Will the Majority Rule?
Although Representative Al Green, Democrat of Texas, introduced the Living American Wage Law in the House last January, it is still stuck in committee. The federal minimum wage remains $7.25 an hour, just $15,000 a year for a full-time worker. The bill calls for a cost-of-living adjustment every four years to keep the minimum wage for two full-time workers at least 15 percent higher than the poverty level for a family of two adults and one child. “The best way out of poverty is to work at a living wage,” wrote Archbishop Timothy M. Dolan, president of the U.S. Conference of Catholic Bishops, in a letter to the U.S. hierarchy. Catholic social teaching has supported a living wage for decades. President Obama also supports it; in fact, he campaigned on a promise to raise the minimum wage to $9.50 in 2011.
As the living-wage bill languishes, some states have set higher minimums and linked automatic increases to the inflation rate. In October, for example, eight states automatically raised their minimum wage. The public also supports an increase. Two-thirds of Americans favor increasing the minimum wage to $10 an hour, according to the Public Religion Research Institute.
Among religious groups, support for the wage increase is highest among black Protestants (87 percent), followed by Catholics (73 percent), the religiously unaffiliated (68 percent) and white mainline and evangelical Protestants (61 percent). Political supporters of the raise include Democrats (82 percent), independents (66 percent) and Republicans (52 percent). The two exceptions are those who identify with the Tea Party (56 percent oppose) and those whose most trusted television media source is Fox News (54 percent oppose). In light of overwhelming bipartisan support, the bill should be passed into law. But that is not likely in an election year, unless voters in favor contact their representatives without delay.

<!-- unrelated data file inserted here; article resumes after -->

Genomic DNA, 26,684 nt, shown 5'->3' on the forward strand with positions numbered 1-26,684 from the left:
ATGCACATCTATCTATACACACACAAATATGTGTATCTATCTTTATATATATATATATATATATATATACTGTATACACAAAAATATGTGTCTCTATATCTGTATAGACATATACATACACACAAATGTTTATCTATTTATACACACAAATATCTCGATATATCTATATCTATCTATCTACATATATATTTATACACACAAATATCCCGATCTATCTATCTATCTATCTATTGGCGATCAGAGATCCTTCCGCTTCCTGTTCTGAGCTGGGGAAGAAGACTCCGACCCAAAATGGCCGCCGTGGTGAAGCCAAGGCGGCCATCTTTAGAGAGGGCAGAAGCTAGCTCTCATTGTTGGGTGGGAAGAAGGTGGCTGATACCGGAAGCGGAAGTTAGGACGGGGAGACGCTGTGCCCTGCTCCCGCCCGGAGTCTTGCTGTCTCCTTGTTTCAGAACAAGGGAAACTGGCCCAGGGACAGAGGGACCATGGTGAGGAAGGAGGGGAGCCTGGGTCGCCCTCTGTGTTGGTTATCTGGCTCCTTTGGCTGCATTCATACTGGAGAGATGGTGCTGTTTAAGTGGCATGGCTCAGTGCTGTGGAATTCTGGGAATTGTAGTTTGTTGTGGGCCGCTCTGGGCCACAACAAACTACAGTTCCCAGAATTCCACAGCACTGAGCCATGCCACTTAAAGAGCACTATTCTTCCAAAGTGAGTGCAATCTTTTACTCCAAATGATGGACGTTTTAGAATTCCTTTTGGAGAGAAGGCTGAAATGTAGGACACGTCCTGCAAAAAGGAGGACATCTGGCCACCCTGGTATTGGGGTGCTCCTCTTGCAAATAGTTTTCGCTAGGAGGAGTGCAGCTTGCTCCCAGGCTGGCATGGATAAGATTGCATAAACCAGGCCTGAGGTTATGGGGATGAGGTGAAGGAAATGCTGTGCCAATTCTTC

Casualties of War
Pfc. John Needham, son and grandson of military men, joined the U.S. Army in 2006 with “the whole goal of giving your life for somebody else”?his comrades?and in Iraq he was awarded the Purple Heart. But he suffered depression and excruciating back pain, crippling post-traumatic stress disorder and addiction to various drugs and vodka. Before enlisting, he had never touched a drink. In 2008 he considered suicide; and in a fight with his drug-addicted former girlfriend, he battered her with his fists. She died in the hospital. He remembered nothing.
Private Needham had fallen apart, he said, because he had witnessed “war crimes”; and when he reported them, his comrades mocked him. According to his letter in 2007 to Army officials, members of his company shot Iraqis without provocation. A sergeant killed one, removed the man’s brain, strapped the corpse to the humvee hood and paraded it through town blaring warnings in Arabic. An investigation found no crimes.
In February 2010, John Needham died of a drug overdose after three operations on his back. Salon.com and CBS’s “48 Hour Mystery” have told his story. His father, a Vietnam veteran, will tell it again this month when he reads the text of his son’s “war crimes” letter at a Human Rights Day observance in Los Angeles. The father says the Army failed his son. He is right. John and his girlfriend are both casualties of these wars. Hundreds of unknown John Needhams are coming home. This nation owes them a more supportive welcome.
Not So Super
It is perhaps no surprise that the Congressional “super committee” on deficit reduction turned out to be a super failure. The composition of the panel, stacked with Republican no-tax promise keepers, predetermined its ultimate fate. This latest demonstration of Congressional dysfunction went out not with a bang but a muttering of accusatory whimpers.
Blame for this foreseeable failure cannot be shared equally by the two parties. Democratic negotiators offered deep spending cuts in entitlement programs, while Republican counterparts remained smugly hamstrung by an apparently unbreakable pledge not to raise taxes, perpetuating Grover Norquist’s uncrowned reign of error.
But the end of this latest farce may be positive for two reasons. First, automatic triggers are set to kick in next year that will cut federal spending across the board. Second, they will also end the inequity of the Bush-era tax cuts. This failure of the committee may also set the stage for more serious negotiation over the coming year.
Perhaps then Congress will finally end the pretense that the nation’s fiscal imbalance can be resolved by deeper cuts in the nation’s barely adequate social safety net. Rational rethinking of entitlement programs is welcome, as are suggestions for squeezing greater efficiencies out of existing social programs; but restoring federal revenues through increased taxes and an end to the fiscal immunity granted the Pentagon budget must be part of any responsible fiscal package.